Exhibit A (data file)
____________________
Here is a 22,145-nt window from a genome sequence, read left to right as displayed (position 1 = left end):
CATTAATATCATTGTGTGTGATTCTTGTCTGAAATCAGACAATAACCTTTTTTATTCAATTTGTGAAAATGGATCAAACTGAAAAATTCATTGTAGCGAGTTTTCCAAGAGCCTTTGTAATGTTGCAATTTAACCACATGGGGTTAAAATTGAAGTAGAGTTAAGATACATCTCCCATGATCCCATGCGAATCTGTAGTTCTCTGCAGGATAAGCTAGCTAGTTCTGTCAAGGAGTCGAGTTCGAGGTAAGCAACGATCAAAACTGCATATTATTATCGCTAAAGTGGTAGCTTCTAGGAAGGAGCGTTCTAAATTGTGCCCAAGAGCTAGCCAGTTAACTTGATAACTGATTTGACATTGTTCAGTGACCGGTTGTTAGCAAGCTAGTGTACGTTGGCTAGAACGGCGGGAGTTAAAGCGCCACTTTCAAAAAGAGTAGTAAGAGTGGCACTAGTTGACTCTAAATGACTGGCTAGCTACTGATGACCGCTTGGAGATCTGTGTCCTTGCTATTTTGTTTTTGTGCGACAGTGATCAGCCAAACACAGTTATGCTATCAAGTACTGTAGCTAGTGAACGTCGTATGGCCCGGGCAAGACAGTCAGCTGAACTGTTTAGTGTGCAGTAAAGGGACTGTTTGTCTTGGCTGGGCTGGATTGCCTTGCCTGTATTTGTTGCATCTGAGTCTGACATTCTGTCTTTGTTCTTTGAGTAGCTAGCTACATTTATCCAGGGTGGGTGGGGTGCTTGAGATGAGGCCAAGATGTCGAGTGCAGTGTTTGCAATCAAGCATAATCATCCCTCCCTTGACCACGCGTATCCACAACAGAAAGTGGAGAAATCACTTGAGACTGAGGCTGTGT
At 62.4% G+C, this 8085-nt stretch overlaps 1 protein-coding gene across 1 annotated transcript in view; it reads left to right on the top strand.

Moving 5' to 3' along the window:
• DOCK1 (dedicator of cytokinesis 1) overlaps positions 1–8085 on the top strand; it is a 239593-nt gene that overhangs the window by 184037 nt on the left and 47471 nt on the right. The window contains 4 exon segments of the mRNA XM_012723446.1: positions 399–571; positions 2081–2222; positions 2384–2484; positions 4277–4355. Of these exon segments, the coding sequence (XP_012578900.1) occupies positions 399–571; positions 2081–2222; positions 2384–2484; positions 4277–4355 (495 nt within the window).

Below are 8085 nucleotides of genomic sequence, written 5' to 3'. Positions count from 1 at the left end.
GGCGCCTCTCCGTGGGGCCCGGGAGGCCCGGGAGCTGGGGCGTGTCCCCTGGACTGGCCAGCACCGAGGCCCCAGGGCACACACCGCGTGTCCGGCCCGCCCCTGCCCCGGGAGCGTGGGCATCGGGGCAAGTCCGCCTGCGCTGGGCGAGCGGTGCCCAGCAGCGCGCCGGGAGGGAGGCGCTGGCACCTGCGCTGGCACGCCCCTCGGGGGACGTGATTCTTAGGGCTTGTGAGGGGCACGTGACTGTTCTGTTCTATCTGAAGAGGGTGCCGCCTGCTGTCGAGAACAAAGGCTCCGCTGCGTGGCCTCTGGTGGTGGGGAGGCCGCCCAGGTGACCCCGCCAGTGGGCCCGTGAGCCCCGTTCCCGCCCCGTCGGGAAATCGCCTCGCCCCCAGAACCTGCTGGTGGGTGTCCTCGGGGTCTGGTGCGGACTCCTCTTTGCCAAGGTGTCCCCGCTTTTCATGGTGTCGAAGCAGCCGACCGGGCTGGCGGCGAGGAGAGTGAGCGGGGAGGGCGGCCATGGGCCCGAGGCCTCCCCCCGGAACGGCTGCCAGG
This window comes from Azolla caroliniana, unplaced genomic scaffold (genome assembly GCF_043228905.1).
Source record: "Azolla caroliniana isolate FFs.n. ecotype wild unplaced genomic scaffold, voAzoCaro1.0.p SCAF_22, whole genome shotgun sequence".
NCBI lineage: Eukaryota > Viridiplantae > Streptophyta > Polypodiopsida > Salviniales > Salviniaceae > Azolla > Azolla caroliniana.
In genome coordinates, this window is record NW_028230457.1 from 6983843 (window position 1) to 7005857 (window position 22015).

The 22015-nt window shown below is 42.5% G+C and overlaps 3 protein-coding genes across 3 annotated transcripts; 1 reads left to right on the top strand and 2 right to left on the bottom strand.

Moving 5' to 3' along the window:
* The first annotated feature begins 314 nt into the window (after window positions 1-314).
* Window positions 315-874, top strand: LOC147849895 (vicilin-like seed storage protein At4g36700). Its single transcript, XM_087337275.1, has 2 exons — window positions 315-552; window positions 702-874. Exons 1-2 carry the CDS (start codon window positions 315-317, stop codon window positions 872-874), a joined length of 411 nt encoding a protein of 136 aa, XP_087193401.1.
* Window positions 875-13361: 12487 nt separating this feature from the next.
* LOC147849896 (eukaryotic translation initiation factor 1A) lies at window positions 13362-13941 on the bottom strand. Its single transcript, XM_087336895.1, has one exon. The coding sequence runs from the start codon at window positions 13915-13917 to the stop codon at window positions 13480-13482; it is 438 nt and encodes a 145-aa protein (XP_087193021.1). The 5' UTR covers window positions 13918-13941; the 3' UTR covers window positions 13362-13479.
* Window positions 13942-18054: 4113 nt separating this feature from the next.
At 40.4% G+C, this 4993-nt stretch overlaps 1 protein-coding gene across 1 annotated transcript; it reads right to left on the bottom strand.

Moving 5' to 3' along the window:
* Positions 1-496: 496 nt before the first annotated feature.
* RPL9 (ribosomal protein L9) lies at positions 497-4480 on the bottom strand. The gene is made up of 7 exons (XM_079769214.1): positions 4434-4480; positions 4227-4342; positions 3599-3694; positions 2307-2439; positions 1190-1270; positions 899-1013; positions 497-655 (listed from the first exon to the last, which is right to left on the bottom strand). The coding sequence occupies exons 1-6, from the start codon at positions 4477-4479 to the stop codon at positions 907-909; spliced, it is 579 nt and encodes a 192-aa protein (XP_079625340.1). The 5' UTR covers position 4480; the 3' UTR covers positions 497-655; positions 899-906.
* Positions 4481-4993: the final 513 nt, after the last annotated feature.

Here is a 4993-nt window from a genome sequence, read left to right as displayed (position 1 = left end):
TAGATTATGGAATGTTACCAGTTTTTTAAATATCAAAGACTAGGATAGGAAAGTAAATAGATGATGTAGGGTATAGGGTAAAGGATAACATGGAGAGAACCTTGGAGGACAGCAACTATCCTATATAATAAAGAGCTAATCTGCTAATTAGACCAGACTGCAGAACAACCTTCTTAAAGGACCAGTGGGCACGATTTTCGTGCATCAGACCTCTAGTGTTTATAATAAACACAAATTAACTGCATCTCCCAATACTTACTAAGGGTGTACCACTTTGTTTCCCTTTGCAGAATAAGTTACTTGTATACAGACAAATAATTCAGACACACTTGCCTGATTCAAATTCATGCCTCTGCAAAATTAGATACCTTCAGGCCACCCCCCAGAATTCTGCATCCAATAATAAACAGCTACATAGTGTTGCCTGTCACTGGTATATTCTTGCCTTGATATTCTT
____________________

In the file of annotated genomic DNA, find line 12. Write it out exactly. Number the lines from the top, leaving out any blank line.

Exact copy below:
The 22015-nt window shown below is 42.5% G+C and overlaps 3 protein-coding genes across 3 annotated transcripts; 1 reads left to right on the top strand and 2 right to left on the bottom strand.